“so for 50euro…”
Next morning, Katie met me at Mac Bike, the premiere bike rental shop. As I had mentioned before, usually in Facebook status updates, I planned on doing Amsterdam right- on a touring bike. And I’m telling you- there really is no other way to experience Amsterdam. Tour buses and rental cars can suck it; walking can suck it; everything can suck it- except for biking. The overall atmosphere of Amsterdam seems to much more upbeat, and I don’t think because of the dope, but because of the natural endorphins everyone has flowing through their bodies from riding bikes all day. I mean, really, look at this:
This is just the 1st level of a multi-leveled bike-parking area next to the canal. EVERYONE rides EVERYWHERE and it’s absolutely fantastic. This ultimately only leads to a few people driving, but from what I experienced, you can get everywhere you need to go on a touring bike. I was only on one for a few minutes when I realized how awesome the day was going to be. It just helps you feel really good because you get exercise, you’re not causing extreme pollution, and quite frankly, it’s just a a lot of fun! I could have rented a moped or gas-bike, but eff that, man! You gotta experience things as everyone else does them! Otherwise, what’s the point in going places, you know?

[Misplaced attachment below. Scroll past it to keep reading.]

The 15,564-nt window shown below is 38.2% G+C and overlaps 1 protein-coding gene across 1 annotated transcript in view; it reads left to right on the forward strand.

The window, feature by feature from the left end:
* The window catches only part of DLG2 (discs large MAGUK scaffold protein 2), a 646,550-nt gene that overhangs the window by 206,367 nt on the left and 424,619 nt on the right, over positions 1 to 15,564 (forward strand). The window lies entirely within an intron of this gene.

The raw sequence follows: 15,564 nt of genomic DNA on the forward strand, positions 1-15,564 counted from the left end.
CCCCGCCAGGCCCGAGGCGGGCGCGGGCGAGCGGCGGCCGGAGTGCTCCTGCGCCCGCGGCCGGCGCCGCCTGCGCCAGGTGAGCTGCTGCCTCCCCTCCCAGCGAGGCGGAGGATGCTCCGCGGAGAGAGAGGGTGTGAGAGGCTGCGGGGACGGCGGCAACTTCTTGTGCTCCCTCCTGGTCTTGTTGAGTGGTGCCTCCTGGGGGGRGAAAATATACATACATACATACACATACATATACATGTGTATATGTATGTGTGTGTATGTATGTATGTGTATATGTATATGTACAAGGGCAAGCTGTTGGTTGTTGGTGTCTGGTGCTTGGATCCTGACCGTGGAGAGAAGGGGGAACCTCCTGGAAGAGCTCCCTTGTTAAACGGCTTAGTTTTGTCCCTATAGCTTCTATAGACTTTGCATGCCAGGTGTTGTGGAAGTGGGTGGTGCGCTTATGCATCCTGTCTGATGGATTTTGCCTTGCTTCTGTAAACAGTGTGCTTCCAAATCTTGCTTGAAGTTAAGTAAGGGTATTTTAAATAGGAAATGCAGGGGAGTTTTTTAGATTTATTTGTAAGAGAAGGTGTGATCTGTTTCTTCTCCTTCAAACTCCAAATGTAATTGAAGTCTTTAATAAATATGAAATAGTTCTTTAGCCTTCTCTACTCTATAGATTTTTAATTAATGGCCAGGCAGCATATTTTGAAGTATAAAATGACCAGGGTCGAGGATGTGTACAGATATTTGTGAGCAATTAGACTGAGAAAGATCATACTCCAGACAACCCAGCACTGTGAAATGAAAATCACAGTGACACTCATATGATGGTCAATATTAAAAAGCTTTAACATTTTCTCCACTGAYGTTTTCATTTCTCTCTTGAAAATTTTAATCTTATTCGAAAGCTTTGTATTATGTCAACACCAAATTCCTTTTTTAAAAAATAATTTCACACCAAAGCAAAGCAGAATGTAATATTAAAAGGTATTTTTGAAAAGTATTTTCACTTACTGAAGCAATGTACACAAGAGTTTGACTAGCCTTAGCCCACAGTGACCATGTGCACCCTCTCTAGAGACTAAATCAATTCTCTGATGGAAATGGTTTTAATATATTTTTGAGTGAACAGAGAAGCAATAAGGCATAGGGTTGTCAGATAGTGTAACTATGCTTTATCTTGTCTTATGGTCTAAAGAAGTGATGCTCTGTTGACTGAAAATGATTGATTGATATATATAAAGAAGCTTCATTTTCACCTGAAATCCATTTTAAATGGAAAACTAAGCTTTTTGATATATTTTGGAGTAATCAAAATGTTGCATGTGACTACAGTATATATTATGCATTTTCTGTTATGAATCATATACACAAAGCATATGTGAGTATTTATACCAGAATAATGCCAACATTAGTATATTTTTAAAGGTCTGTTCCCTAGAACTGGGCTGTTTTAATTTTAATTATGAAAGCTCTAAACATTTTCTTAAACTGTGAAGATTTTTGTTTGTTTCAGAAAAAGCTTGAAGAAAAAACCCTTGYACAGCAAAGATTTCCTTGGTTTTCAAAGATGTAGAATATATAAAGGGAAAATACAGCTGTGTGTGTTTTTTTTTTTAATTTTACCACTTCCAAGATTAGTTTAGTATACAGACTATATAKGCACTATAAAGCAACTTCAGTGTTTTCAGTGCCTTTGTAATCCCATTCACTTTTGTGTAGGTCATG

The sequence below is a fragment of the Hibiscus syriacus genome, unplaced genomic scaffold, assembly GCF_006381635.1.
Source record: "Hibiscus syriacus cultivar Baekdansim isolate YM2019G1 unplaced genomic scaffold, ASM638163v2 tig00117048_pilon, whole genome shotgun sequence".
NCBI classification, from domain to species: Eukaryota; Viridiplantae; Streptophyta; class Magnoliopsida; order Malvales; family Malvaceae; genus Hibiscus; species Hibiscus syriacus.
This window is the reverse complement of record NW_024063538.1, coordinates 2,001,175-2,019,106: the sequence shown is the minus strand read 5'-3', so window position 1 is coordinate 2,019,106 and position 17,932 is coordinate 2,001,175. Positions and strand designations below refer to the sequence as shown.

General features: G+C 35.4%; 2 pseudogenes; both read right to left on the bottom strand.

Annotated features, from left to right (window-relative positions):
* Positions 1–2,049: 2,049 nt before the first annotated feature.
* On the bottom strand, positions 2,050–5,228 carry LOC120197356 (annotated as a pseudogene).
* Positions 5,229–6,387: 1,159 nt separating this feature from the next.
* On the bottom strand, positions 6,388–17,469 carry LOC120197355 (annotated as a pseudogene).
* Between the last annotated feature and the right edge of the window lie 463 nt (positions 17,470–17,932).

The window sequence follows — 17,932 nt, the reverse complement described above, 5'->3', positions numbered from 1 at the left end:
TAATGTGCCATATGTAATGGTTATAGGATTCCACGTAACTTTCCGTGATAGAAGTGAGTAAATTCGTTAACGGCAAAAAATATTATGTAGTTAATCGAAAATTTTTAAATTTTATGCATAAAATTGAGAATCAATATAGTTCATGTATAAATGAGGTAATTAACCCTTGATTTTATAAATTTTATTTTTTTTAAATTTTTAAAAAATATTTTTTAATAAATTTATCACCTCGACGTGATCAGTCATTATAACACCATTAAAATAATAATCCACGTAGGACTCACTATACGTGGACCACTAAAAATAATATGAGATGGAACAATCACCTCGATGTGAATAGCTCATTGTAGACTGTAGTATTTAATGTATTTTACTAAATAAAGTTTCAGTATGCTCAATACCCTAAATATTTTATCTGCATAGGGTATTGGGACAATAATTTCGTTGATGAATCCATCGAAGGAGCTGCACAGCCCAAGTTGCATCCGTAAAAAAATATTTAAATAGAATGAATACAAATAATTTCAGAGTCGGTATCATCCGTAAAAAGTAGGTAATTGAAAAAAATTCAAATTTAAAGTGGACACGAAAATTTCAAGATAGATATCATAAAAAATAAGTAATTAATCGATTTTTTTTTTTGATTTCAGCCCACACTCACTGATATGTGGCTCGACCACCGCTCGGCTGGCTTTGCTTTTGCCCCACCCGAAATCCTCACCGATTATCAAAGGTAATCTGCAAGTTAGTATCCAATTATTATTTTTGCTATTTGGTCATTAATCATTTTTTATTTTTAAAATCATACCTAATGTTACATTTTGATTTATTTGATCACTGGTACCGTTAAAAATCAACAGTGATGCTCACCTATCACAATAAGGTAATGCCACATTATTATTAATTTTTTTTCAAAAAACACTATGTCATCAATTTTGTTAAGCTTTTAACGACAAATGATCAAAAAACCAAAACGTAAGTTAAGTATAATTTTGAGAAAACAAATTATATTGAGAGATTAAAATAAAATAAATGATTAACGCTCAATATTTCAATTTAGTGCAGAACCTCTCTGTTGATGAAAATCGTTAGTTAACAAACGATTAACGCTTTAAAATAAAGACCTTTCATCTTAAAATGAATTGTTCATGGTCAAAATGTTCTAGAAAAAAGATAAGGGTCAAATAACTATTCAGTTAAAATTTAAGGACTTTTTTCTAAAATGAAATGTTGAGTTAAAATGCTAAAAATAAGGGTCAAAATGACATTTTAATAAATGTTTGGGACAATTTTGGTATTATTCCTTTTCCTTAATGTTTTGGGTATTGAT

Katie finally showed up and it was really nice to see her again. We first met in my first year of college; we were in the same FIG (Freshman Interest Group) and from there, got her hooked on Smallville, so lest-be-said, we were pretty good friends and to see her again- well, it was really nice. Quick hug and we were outta there! Since I was still carrying my big-ass backpack, we road across town to her apartment to drop it off before we got going to a small coffee bistro, since Katie hadn’t ate all day and she had been riding for about an hour or so before she met up with me. It was here that I would have my first bit of legalized herb while Katie ate her bagel. Now, a slight history with me and this stuff: I’m not a big user. In fact, the times in which I had partaken in college really didn’t get me feeling as if I should ever do it habitually. This, right now, in this country, was something to add to my growing collection of “live-in-the-now” experiences and boy- Did I live in the now! Katie warned me though, smoking (too much) and riding was on par to drinking and driving, and I trusted her, so I took it easy. I mean, I did have the ENTIRE day…might as well pace myself…